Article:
Rooftops and outdoor dining in London

Posted on September 18, 2014 by Toothpicker There have been 0 comments

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Dalston's Street Feast

 

This blog entry was meant to be published in the summer but somehow I got distracted and left it unfinished. Now that the sun has returned after the awful rainy and cold August, perhaps we can still take advantage of the rooftops and outdoor dining venues during our last days of Indian summer!

For those who don't live in London or UK, they would never understand why sun-derived Londoners get so excited when the sun is out. We are indeed a sad bunch of people who are obsessed with our weather and the sun because our annual encounters with the sun is so brief, hence every minute spent with it is precious to us.

This summer, rooftops are THE place to hang out, from Selfridges to John Lewis to Roundhouse's beach, the choices are endless. And thanks to the extra long heat wave in June and July (which seems like a distant memory now), all the parks, gardens, rooftops, beer gardens and outdoor dining venues were full of sun-seekers!

 

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Top & 2nd row: Dalston's Street Feast; 3rd row: Granary Square in Kings Cross

 

Besides rooftops, the most happening outdoor dining venue is no doubt Dalston's Street Feast (final week this weekend). Launched in 2012, the night market opens only on Fridays and Saturdays, from May until the end of September. There are 16 traders selling drinks and a variety of street food like burgers, jerk chicken, pizzas and tacos etc. The party vibe reminds you of summers in Spain rather than the slightly dodgy part of North London. I went there twice with different groups ( it's definitely more fun to come in groups) and had a fun time even though it did get quite busy and noisy later on. The food quality is good ( esp. the pizzas from Pizza Pilgrims) but don't expect dirt cheap street food prices. My friend and I shared a lobster roll from B.O.B's lobster and that set us back £7 each!

A new street food destination is Kerb at Granary Square, located in the regenerated part of Kings Cross. There are more than 5 vendors selling street food at lunchtimes from Tuesdays to Fridays, and with more vendors on Saturdays (last one this weekend).

 

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Top & 2nd row: The Old Truman Brewery's Elys Yard and Venezuelan ceviche Arepas; Bottom row: Camden beach at Roundhouse

 

Another venue that oozed an European party vibe was Camden beach on the 900 sq metres terrace at the Roundhouse in Chalk Farm. With 150 tonnes of the sand, end-of-the-pier amusements, bars, pop-up fish restaurant, beach huts, ping pong and live music, again you could pretend that you were sunbathing on the beach of Brighton!

 

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Top left: Outddoor dining in Kingley court; the rest: John Lewis' rooftop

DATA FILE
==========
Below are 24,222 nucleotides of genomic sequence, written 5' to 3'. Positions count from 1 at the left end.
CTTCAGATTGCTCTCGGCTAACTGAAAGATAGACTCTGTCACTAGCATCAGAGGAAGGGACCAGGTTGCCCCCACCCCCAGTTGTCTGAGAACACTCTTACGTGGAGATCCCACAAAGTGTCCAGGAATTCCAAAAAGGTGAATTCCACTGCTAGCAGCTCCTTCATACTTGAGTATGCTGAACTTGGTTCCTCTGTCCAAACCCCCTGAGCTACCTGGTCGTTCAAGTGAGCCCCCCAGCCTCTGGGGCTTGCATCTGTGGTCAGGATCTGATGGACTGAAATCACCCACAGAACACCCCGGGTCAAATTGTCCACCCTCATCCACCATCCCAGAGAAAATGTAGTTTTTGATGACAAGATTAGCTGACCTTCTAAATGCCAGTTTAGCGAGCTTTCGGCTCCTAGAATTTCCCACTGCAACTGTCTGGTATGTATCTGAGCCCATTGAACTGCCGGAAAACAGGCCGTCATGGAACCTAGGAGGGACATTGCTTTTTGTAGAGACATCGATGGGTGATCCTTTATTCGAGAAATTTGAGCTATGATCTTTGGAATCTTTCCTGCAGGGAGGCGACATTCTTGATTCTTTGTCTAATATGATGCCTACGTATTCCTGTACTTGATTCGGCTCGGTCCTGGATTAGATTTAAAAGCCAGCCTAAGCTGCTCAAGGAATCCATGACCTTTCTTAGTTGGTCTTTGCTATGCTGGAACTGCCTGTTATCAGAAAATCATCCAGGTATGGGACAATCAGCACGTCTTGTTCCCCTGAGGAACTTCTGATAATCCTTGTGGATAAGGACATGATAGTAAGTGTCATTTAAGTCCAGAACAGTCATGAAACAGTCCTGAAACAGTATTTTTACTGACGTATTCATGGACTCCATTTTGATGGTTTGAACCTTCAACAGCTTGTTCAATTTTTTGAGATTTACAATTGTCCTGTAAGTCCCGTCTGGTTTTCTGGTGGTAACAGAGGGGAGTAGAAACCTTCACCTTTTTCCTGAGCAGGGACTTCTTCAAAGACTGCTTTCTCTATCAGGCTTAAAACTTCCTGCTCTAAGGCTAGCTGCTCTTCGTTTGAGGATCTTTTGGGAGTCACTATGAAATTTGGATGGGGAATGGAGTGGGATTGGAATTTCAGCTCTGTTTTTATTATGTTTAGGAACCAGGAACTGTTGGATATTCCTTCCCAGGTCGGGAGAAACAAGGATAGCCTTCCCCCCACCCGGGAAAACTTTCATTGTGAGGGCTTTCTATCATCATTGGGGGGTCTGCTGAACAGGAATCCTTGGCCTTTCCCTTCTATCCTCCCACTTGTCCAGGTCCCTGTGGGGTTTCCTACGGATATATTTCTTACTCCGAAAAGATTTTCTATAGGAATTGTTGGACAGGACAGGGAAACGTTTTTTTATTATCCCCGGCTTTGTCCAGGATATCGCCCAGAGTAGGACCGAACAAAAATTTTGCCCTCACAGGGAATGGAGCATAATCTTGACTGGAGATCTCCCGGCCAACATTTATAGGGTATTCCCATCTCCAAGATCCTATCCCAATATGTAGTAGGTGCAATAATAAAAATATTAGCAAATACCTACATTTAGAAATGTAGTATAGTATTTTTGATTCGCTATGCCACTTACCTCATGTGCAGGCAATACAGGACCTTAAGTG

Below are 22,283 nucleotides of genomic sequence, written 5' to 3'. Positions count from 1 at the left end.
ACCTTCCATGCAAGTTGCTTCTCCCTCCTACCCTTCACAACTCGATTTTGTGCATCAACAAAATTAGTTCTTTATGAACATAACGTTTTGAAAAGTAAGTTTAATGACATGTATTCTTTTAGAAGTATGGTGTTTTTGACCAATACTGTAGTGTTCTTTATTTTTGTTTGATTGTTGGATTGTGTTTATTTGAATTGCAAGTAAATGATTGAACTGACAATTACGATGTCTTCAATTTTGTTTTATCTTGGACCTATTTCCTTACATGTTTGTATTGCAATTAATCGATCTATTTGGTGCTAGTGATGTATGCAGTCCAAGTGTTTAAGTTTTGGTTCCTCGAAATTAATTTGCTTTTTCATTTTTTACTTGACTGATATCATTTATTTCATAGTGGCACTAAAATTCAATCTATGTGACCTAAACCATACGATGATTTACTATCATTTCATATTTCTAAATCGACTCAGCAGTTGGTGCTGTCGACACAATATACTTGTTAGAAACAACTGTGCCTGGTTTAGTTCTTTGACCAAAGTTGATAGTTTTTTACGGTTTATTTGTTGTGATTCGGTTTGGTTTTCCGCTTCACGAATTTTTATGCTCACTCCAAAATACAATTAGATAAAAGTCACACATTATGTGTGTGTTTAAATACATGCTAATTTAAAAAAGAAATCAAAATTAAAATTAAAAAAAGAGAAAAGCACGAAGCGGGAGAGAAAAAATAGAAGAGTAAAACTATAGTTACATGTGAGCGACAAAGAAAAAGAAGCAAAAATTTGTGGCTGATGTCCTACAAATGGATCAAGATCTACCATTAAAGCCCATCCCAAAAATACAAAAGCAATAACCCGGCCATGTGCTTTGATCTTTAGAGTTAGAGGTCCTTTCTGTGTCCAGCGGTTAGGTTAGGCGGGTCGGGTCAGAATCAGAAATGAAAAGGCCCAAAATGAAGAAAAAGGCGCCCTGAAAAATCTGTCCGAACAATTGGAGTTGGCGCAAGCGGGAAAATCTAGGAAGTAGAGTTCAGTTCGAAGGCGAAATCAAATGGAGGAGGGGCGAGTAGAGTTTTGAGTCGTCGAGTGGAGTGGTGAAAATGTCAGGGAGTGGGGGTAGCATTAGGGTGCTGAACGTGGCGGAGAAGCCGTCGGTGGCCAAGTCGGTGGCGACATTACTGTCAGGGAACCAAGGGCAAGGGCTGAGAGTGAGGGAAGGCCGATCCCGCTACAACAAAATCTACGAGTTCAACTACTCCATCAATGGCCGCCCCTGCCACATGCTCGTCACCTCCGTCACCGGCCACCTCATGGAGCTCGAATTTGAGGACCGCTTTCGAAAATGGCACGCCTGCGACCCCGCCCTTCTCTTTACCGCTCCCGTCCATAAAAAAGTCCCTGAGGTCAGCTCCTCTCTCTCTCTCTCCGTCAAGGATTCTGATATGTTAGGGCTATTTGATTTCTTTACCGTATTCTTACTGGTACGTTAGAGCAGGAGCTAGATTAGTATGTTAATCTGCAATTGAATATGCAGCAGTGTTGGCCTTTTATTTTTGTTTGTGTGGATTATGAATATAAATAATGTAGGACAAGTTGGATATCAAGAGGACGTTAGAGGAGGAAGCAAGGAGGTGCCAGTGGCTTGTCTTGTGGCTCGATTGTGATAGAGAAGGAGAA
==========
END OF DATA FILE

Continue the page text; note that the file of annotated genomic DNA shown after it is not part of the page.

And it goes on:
Both Selfridges and John Lewis opened their rooftops to the public this summer. John Lewis had pop up cafes and film screenings, while Selfridges launched ‘On the Roof With Q’, which will end at the end of this month. Normally I would avoid going to Oxford Street as much as possible, but it was interesting viewing it from the top, seeing how long it is and the architecture around the area.

 

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Top & 2nd row right: South bank's Queen Elizabeth Hall roof garden; 2nd row left & 3rd row: Barbican's outdoor dining area; Bottom: Somerset house & their summer pop up stand: Churn2 liquid nitrogen ice cream laboratory

 

I discovered South bank's Queen Elizabeth Hall roof garden a few years ago, and since then, more people have discovered it, so it was heaving the last time I tried to go there. Without the crowds, this woodland garden designed by Eden project's landscape architect is lovely and tranquil. With so much concrete around, the greenery here is much appreciated.

 

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Kensington roof garden and its Babylon restaurant

 

For years, I have wanted to visit the famous Kensington roof garden, and although I have been to their Babylon restaurant before, I never made it to the garden! Finally this summer, a friend invited me to a private event there and I agreed just to check out the garden.

The gardens were laid out between 1936 and 1938 by a landscape architect Ralph Hancock for the Derry and Toms department store (now own by Virgin). The garden is a Grade II listed site, and there are three themed gardens sprawling over 1.5 acres. Although it is free and open to public, it is often being booked for private events, so it is best to check in advance before going there. I especially like the Moorish garden based on the Alhambra in Granada, because it really makes you feel like you are on holiday in Spain. However, the drinks here are definitely NOT Spanish prices, a beer would cost around £6 and more for wine... I did not enjoy the event nor the people I met, so even the beautiful garden and lovely summer weather could not keep me there any longer. I would probably have to visit it again during a weekday to fully appreciate the historical roof garden.

 

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Top row: The Spaniard Inn in Hampstead; 2nd row left: Camden arts centre; 2rd row middle: Buttery cafe; 2nd row right & bottom right: Cafe at the Horniman museum and garden; Bottom left: The Driver in Kings Cross

 

 

 

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This post was posted in London, Food & dining, Gardens & parks and was tagged with London, roof gardens, Food & dining

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